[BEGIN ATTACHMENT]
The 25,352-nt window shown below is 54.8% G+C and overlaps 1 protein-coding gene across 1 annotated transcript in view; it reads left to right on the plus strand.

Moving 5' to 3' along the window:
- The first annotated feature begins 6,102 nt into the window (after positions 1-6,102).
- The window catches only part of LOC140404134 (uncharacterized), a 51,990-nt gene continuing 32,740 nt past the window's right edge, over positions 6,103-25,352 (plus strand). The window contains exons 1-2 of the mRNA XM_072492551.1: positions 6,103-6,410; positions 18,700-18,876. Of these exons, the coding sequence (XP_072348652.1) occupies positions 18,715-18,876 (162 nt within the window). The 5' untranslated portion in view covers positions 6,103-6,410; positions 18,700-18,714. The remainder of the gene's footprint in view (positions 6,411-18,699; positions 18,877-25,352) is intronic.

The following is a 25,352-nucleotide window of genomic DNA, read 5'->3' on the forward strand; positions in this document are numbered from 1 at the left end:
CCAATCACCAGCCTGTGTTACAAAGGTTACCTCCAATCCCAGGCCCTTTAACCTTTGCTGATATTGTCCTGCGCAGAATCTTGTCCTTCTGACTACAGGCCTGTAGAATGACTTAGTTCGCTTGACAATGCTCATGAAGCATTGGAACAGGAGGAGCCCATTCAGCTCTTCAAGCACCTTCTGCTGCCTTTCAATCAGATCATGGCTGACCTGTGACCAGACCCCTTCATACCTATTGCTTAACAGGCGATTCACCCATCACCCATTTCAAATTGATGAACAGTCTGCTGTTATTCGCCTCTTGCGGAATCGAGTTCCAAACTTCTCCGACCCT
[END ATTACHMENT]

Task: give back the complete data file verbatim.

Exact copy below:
The 25,352-nt window shown below is 54.8% G+C and overlaps 1 protein-coding gene across 1 annotated transcript in view; it reads left to right on the plus strand.

Moving 5' to 3' along the window:
- The first annotated feature begins 6,102 nt into the window (after positions 1-6,102).
- The window catches only part of LOC140404134 (uncharacterized), a 51,990-nt gene continuing 32,740 nt past the window's right edge, over positions 6,103-25,352 (plus strand). The window contains exons 1-2 of the mRNA XM_072492551.1: positions 6,103-6,410; positions 18,700-18,876. Of these exons, the coding sequence (XP_072348652.1) occupies positions 18,715-18,876 (162 nt within the window). The 5' untranslated portion in view covers positions 6,103-6,410; positions 18,700-18,714. The remainder of the gene's footprint in view (positions 6,411-18,699; positions 18,877-25,352) is intronic.

The following is a 25,352-nucleotide window of genomic DNA, read 5'->3' on the forward strand; positions in this document are numbered from 1 at the left end:
CCAATCACCAGCCTGTGTTACAAAGGTTACCTCCAATCCCAGGCCCTTTAACCTTTGCTGATATTGTCCTGCGCAGAATCTTGTCCTTCTGACTACAGGCCTGTAGAATGACTTAGTTCGCTTGACAATGCTCATGAAGCATTGGAACAGGAGGAGCCCATTCAGCTCTTCAAGCACCTTCTGCTGCCTTTCAATCAGATCATGGCTGACCTGTGACCAGACCCCTTCATACCTATTGCTTAACAGGCGATTCACCCATCACCCATTTCAAATTGATGAACAGTCTGCTGTTATTCGCCTCTTGCGGAATCGAGTTCCAAACTTCTCCGACCCT